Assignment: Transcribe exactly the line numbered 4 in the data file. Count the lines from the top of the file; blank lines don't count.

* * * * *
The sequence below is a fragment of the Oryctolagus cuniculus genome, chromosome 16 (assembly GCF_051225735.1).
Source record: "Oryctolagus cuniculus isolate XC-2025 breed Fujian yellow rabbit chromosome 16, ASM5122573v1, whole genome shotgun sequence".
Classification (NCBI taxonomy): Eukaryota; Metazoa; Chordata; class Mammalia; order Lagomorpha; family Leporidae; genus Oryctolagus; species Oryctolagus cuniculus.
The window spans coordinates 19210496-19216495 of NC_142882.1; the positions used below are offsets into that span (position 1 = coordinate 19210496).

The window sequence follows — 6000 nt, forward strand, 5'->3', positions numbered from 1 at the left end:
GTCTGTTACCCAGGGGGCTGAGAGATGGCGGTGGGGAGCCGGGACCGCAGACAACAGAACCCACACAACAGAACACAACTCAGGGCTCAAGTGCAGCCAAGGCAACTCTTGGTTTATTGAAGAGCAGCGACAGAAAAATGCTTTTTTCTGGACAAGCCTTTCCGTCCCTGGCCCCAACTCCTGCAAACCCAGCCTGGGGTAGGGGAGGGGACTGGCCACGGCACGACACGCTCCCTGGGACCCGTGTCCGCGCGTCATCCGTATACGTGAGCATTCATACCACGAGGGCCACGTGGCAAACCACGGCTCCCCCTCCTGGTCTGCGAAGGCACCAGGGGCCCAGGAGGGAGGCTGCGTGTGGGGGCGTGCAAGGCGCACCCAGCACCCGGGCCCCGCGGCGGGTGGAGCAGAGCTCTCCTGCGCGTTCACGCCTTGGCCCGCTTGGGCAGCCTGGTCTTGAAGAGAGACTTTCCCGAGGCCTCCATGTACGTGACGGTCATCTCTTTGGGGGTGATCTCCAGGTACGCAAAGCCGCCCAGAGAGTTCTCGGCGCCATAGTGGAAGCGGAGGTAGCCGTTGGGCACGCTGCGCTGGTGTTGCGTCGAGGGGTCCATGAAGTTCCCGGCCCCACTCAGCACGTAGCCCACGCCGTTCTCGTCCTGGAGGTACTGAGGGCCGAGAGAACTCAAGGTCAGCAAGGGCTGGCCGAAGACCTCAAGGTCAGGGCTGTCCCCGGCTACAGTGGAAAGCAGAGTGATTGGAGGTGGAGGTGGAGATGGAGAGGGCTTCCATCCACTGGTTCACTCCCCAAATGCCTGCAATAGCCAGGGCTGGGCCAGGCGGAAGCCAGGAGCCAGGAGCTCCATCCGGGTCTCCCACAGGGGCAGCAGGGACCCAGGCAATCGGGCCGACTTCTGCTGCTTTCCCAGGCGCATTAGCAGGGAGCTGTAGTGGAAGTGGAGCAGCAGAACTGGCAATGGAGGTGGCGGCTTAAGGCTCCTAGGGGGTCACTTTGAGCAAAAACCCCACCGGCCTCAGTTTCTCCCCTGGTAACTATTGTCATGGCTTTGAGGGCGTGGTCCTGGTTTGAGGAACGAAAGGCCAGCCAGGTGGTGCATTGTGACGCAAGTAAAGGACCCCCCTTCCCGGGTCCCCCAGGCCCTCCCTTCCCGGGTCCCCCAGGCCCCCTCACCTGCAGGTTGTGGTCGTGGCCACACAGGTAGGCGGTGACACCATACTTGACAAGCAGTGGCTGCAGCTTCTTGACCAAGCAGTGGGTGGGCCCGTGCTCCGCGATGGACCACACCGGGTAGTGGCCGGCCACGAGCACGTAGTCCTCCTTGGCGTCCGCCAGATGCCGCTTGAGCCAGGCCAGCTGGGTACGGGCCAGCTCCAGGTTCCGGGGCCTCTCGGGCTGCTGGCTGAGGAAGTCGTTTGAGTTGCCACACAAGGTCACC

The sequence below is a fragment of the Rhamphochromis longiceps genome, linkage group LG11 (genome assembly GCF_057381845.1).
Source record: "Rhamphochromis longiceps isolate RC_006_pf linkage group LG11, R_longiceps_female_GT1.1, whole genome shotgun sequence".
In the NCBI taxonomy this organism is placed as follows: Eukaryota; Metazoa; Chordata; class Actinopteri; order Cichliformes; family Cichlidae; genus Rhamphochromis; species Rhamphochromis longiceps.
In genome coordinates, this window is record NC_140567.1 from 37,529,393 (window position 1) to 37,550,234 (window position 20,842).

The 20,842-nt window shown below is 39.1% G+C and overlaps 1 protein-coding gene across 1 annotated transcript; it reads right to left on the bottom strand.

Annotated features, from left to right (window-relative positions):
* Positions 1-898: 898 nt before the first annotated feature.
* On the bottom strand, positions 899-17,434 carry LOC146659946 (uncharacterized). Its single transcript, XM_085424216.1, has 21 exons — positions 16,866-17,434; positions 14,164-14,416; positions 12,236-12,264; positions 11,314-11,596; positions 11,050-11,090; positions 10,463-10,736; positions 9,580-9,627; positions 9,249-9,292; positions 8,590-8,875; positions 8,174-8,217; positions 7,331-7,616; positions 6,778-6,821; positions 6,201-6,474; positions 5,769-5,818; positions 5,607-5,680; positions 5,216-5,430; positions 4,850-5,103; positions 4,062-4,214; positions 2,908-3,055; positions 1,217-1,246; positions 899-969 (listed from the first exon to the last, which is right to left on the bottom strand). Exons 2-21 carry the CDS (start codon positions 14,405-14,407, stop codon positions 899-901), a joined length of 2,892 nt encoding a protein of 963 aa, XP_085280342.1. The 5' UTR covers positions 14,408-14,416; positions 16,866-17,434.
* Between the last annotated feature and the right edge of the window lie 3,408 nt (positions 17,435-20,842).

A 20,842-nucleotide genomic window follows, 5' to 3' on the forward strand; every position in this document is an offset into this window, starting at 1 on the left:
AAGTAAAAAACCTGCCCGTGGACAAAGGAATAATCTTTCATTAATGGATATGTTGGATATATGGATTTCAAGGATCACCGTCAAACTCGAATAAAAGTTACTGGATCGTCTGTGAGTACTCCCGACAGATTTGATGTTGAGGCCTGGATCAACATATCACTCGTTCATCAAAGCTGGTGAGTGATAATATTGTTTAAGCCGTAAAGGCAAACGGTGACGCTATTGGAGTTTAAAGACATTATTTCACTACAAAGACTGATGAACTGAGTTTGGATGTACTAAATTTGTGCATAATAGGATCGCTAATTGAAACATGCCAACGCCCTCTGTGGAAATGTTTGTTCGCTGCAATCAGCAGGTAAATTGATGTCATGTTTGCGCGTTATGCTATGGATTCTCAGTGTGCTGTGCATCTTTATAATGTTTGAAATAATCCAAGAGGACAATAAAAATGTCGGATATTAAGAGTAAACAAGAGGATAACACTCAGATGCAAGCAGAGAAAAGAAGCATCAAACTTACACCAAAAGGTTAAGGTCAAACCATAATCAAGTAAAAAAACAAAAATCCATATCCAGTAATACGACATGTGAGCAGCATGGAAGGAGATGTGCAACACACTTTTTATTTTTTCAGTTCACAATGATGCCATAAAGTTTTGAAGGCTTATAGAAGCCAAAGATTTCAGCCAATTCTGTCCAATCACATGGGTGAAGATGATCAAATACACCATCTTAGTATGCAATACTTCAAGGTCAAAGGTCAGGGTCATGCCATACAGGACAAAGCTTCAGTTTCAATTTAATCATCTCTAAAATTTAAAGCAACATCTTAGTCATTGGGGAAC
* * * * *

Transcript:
The window spans coordinates 19210496-19216495 of NC_142882.1; the positions used below are offsets into that span (position 1 = coordinate 19210496).